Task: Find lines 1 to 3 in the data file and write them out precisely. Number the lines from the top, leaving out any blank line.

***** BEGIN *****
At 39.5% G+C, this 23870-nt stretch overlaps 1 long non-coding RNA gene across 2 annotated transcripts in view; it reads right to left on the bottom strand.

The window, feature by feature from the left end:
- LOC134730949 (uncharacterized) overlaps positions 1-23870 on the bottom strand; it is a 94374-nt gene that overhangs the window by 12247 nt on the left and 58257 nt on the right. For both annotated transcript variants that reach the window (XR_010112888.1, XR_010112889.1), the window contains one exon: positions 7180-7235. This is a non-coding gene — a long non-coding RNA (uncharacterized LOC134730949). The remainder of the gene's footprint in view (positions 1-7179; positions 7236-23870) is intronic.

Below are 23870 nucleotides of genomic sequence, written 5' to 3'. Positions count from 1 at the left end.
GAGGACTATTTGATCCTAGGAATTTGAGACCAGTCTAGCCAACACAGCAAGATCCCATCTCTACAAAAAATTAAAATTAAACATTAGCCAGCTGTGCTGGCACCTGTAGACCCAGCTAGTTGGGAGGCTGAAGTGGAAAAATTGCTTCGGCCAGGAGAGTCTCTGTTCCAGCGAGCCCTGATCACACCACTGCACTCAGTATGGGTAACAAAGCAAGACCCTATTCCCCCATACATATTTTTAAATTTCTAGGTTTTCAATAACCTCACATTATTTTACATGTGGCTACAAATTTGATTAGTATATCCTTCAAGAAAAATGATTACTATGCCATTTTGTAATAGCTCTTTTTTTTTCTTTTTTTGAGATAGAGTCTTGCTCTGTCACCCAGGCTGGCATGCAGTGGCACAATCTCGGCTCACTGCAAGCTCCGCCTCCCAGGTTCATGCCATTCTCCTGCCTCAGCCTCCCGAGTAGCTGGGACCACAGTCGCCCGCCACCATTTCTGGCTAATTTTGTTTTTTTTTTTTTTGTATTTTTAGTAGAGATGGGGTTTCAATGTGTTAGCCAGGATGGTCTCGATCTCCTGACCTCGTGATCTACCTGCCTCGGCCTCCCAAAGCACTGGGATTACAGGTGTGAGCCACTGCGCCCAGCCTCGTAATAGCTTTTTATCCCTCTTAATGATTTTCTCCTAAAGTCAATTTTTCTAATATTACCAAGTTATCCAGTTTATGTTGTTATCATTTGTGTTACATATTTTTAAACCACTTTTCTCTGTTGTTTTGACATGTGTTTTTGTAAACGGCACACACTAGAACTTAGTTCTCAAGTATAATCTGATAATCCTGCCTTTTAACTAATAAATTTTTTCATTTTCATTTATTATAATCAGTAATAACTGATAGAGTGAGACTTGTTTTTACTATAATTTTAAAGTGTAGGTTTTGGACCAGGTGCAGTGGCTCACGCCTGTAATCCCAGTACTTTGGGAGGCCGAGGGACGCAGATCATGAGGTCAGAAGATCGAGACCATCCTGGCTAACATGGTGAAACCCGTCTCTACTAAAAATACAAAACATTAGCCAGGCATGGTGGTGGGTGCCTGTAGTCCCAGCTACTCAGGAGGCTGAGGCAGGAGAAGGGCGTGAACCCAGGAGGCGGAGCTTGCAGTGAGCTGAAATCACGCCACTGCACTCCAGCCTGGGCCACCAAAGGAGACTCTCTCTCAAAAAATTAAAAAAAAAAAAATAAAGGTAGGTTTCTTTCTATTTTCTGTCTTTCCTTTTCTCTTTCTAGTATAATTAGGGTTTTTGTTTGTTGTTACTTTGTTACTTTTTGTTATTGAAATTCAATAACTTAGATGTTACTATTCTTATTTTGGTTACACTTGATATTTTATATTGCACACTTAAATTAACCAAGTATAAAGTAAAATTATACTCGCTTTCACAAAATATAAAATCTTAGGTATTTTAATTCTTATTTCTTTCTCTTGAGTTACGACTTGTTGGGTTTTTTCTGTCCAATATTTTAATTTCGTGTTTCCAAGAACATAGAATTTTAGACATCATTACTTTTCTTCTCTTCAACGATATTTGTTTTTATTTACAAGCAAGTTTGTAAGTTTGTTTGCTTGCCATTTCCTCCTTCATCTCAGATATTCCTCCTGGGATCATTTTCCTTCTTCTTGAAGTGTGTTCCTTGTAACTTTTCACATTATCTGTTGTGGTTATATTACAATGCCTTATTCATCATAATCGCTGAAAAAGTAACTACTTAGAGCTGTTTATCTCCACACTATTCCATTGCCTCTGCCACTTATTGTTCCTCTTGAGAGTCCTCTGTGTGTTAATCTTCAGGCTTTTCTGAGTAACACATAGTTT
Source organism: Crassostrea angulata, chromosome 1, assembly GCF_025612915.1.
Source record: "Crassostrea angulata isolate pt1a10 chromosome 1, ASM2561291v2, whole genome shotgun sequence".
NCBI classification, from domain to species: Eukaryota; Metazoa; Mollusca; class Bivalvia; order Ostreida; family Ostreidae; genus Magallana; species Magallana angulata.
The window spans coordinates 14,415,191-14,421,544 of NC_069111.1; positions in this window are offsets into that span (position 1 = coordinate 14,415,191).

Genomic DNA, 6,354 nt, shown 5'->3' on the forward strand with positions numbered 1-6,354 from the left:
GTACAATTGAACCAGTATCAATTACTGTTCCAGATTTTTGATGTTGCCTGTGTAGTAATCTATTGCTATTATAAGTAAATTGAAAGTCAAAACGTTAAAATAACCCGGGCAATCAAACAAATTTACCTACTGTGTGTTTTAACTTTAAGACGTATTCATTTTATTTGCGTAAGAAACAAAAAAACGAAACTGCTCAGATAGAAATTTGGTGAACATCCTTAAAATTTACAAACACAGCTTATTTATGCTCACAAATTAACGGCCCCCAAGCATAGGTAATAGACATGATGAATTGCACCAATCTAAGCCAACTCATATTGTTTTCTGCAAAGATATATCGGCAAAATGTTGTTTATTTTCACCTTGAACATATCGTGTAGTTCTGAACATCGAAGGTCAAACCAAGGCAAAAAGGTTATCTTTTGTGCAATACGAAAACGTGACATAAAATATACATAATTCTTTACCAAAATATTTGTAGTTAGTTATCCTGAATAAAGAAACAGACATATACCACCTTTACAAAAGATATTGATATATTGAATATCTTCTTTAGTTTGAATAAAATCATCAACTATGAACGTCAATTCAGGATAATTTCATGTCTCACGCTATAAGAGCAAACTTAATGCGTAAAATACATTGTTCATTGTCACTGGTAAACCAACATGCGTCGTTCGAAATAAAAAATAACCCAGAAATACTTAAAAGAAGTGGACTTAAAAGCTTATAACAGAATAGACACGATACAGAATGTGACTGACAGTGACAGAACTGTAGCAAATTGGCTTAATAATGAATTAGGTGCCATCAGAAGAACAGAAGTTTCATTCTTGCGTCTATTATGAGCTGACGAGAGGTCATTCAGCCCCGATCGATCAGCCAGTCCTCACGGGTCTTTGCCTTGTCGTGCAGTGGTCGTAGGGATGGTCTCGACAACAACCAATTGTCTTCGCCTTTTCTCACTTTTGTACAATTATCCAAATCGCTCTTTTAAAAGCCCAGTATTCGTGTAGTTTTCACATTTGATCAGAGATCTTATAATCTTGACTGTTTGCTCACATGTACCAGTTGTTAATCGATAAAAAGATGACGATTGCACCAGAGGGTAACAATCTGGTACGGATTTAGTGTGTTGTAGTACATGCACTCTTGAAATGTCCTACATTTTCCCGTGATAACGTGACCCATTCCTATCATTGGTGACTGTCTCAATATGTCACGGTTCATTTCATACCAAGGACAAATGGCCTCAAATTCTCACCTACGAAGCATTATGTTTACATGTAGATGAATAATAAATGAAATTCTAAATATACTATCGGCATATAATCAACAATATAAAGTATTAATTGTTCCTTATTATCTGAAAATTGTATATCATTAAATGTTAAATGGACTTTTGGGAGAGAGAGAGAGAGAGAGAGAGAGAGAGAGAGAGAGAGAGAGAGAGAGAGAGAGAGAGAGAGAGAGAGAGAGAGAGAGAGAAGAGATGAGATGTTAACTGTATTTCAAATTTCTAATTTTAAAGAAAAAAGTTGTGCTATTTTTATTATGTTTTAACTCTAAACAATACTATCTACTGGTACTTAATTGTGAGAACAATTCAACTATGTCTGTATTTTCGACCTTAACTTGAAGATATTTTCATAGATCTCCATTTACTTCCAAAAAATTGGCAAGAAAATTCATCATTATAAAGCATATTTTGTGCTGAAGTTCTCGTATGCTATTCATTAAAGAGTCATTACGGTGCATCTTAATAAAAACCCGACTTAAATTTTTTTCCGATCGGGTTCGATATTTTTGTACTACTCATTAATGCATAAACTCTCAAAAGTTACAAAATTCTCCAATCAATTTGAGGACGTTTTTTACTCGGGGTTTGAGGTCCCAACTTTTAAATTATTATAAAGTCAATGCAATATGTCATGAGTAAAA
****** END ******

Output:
At 39.5% G+C, this 23870-nt stretch overlaps 1 long non-coding RNA gene across 2 annotated transcripts in view; it reads right to left on the bottom strand.

The window, feature by feature from the left end:
- LOC134730949 (uncharacterized) overlaps positions 1-23870 on the bottom strand; it is a 94374-nt gene that overhangs the window by 12247 nt on the left and 58257 nt on the right. For both annotated transcript variants that reach the window (XR_010112888.1, XR_010112889.1), the window contains one exon: positions 7180-7235. This is a non-coding gene — a long non-coding RNA (uncharacterized LOC134730949). The remainder of the gene's footprint in view (positions 1-7179; positions 7236-23870) is intronic.